Palm Pictures encompasses a film division (which recently released the Spanish hit Sex and Lucia), music labels Palm and Quango, the Japanese anime producer Manga Entertainment, and digital media companies Sputnik7 and RES. A new division, Arthouse Films, has announced the upcoming theatrical release of controversial artist Matthew Barney's Cremaster films.
Blackwell describes his musical interests as "world music and also a new kind of alternative rock group." These include Ethiopian singer Gigi, California post-punk outfit Earlimart, and Sidestepper, British producer Richard Blair's blend of electronic dance beats and Colombian song. The band's upcoming release also puts a Jamaican dancehall DJ into the mix.
"Maybe that's a direction we need to go in," muses Blackwell, who admits he has not been inspired to record any new Jamaican music for some time. "When Bob Marley became really big and when he died, a lot of people were trying to emulate him -- they were trying to be Bob Marley," Blackwell explains. "But you can't sing songs like that unless you really feel it, because it just sounds fake. And then the kind of DJ culture came that caught the youth because by now, classic reggae was the music of their parents, and no adolescent is going to like the music that their parents like. For a long time, it was doing pretty well, and then it started to eat itself and become pretty boring. And then rap started to take its place, and for the first time in 40 years, Jamaica was importing music. I think now is the time when Jamaican dancehall is starting to merge a bit with rap, and I think you can get some good stuff out of that. I think Jamaican music's going to come into a very good phase."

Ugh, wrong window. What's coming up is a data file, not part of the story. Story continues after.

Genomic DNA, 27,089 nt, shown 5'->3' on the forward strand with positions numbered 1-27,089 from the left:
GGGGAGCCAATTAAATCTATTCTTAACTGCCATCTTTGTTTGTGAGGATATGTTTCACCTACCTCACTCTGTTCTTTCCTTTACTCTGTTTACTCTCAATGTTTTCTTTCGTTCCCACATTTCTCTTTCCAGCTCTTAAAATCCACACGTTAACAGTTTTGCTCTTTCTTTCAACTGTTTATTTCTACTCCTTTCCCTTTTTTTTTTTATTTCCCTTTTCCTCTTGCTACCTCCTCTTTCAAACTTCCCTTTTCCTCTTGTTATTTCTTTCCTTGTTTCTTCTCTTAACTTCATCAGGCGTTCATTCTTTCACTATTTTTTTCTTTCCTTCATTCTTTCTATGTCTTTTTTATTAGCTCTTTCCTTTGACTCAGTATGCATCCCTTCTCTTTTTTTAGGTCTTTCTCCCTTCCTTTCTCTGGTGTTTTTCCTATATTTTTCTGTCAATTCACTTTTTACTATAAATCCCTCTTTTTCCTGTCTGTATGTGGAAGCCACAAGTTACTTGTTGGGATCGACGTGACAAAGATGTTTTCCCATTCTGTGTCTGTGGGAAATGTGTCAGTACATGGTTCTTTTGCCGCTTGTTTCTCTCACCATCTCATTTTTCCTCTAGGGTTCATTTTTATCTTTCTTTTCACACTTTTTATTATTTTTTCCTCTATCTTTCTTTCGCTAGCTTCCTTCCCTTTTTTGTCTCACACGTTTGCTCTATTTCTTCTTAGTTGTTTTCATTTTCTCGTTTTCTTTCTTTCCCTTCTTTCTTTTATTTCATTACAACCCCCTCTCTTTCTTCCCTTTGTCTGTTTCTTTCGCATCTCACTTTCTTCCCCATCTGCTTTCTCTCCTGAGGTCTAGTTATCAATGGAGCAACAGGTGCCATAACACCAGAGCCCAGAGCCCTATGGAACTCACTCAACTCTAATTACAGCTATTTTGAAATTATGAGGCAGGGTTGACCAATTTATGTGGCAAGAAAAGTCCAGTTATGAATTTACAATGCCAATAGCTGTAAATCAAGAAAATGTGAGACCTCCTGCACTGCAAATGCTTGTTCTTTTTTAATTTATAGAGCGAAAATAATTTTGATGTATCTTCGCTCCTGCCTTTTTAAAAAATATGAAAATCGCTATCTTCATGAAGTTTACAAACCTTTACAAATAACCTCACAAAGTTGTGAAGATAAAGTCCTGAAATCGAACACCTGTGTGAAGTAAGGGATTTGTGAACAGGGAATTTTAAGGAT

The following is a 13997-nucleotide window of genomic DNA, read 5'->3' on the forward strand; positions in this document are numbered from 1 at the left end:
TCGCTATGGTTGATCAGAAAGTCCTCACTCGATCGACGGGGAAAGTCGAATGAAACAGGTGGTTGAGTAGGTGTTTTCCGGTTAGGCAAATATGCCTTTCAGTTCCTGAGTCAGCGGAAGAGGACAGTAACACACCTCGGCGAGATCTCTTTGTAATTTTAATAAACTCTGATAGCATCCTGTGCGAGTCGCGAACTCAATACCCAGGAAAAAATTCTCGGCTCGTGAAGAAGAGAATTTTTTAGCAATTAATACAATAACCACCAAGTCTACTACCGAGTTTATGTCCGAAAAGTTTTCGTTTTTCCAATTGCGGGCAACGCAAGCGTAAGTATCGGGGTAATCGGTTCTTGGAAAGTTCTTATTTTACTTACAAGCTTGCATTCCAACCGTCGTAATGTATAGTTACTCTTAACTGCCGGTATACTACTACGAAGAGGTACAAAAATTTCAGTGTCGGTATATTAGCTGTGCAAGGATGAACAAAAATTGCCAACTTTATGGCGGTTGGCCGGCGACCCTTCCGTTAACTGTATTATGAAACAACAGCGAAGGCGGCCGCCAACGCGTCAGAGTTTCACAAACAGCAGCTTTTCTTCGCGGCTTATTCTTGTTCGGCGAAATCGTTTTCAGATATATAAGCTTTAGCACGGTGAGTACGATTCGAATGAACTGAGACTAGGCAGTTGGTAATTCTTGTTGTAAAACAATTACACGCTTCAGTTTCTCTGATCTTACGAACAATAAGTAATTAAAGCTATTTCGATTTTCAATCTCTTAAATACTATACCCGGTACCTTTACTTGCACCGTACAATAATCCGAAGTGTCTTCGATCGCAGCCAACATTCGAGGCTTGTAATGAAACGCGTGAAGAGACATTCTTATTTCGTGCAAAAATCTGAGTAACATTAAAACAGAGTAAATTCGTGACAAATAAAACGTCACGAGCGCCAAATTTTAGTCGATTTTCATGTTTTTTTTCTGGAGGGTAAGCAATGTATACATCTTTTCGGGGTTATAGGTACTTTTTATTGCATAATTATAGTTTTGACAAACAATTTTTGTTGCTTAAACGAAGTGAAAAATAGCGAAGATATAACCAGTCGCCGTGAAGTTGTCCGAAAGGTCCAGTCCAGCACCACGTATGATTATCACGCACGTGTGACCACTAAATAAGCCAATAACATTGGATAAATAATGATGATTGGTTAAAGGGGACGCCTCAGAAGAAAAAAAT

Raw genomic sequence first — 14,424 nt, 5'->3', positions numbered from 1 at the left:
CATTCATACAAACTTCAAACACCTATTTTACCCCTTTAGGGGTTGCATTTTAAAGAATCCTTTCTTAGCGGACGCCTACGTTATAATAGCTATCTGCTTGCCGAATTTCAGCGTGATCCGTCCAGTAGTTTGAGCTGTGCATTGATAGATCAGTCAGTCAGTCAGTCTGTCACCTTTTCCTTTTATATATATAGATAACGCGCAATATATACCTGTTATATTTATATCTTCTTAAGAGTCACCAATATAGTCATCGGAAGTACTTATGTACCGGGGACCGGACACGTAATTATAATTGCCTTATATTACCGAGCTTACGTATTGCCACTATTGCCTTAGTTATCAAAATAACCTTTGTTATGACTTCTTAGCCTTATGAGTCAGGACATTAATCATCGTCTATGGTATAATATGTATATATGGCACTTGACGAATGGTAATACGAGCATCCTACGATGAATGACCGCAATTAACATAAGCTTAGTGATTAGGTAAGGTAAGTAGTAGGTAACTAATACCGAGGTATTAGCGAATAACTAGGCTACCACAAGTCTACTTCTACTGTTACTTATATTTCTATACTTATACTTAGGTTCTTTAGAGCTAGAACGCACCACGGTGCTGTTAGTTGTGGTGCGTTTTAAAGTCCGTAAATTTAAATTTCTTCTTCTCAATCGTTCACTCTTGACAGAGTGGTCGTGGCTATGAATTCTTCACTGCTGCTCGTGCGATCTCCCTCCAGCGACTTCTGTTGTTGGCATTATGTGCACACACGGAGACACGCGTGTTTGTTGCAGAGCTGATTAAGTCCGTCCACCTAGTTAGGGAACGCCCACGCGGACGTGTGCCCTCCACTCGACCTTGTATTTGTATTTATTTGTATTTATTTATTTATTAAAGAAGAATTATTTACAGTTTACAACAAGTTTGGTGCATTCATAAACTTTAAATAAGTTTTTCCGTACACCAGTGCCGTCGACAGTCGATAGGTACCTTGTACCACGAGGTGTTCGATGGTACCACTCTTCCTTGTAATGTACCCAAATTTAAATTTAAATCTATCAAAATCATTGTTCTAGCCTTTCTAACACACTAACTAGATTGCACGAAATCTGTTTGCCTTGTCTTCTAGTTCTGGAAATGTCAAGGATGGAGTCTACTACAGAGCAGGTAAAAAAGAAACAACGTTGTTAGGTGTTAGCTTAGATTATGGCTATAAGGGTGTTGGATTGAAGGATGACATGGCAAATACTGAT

For now, Blackwell is backing a more nostalgic project featuring Ernest Ranglin, a famed Jamaican bass player and member of the Skatalites who is widely credited with inventing ska. Ranglin played on the earliest Island records back in the 1960s, and he arranged "My Boy Lollipop," performed by Millie, which was Island's first big hit. A DVD project with seminal South African big band the African Jazz Pioneers will be released at the end of the year.
Blackwell describes such musically driven projects as complicated to produce and a reason Palm Pictures is "not doing bad creatively but still having a hard time financially. If you're doing the kind of projects that we're doing, there's a long line from when you're putting money out to when you're getting it back." But the long-toothed producer seems confident that such multimedia, cross-cultural projects are the right thing to do now.
"We're seeing huge changes [in the music industry], more than ever before," he stresses. "But still, there are people who are songwriters and singers who can connect with an audience, and the audience will want to maybe own their music and definitely see them perform. I think the emphasis in the future will be more on personal performance again and on the song in terms of the business and less on the recording.
"There still needs to be the people who translate," Blackwell adds, fiddling with his camera. "People like myself, who can perhaps hear something and have it reach a wider audience."